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LOS ANGELES (AP) — Robert A. “Bob” Hoover, a World War II fighter pilot who became an aviation legend for his skills in testing aircraft and demonstrating their capabilities in air shows, has died at age 94.

Bill Fanning, a close family friend and a fellow pilot, says Hoover died early Tuesday in Southern California.

When the National Air and Space Museum conferred its highest honor on Hoover in 2007, the museum noted that Jimmy Doolittle, leader of the famed 1942 bomber raid on Japan, once described Hoover as “the greatest stick-and-rudder man that ever lived.”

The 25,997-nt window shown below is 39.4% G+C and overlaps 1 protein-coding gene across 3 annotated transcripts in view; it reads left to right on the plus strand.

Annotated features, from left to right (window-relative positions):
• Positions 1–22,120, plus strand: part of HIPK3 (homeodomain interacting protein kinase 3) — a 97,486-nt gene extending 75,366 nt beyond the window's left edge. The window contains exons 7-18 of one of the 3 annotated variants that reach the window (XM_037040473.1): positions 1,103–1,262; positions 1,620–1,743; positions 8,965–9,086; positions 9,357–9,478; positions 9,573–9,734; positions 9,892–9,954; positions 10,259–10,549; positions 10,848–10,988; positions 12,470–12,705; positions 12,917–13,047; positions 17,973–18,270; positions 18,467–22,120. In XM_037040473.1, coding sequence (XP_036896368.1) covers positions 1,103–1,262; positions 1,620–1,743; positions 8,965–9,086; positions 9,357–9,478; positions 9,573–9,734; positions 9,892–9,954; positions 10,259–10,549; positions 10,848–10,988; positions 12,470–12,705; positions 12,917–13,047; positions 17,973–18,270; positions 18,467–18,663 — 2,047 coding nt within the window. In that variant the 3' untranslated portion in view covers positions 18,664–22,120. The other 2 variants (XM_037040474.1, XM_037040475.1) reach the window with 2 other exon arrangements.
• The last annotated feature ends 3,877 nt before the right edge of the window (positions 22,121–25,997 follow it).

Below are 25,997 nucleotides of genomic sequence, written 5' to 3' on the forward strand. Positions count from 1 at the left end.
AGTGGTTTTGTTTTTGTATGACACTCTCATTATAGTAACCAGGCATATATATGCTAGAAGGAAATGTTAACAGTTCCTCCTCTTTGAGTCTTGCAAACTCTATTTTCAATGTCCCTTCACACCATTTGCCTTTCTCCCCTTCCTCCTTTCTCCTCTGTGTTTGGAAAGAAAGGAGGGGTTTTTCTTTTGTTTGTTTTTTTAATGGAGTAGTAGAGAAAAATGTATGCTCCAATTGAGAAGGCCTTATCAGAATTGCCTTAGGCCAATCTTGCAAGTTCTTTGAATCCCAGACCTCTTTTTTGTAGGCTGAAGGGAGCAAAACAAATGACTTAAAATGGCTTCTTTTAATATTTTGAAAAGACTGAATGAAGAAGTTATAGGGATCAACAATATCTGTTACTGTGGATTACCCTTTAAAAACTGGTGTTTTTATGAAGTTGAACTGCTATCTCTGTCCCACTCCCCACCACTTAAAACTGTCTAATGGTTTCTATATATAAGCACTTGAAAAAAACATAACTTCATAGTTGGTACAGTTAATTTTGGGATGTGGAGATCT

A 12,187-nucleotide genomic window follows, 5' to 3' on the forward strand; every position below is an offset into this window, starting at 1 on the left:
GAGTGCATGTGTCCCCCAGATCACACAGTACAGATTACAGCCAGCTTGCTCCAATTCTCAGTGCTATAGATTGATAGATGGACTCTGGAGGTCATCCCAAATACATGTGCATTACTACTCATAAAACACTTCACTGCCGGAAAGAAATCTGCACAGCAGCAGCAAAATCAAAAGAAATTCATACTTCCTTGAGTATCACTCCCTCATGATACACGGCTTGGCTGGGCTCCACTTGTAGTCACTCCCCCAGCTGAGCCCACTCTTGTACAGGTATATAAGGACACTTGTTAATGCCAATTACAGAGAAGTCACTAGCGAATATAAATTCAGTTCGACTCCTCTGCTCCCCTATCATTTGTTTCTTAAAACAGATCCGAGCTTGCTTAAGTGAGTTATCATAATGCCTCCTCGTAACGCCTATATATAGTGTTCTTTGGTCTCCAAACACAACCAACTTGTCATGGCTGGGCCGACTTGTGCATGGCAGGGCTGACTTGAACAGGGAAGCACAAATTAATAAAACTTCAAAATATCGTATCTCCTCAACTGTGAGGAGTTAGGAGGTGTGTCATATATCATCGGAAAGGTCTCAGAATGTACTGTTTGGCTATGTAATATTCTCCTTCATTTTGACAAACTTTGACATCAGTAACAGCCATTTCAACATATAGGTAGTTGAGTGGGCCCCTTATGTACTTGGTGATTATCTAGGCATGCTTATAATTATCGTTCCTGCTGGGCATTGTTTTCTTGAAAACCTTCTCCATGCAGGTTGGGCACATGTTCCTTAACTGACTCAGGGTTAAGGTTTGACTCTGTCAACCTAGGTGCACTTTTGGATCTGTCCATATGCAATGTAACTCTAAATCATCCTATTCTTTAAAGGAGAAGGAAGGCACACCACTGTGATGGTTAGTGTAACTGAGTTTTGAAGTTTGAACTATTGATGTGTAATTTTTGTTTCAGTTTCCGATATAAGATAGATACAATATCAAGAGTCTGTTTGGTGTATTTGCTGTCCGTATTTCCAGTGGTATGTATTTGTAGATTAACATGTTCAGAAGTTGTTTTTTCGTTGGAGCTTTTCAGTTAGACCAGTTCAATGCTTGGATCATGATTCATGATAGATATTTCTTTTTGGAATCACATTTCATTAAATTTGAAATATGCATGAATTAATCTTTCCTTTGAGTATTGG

Hoover flew more than 300 types of aircraft in his career, including serving as backup pilot in the Bell X-1 program, flying the chase plane when Chuck Yeager became the first to break the sound barrier in 1947.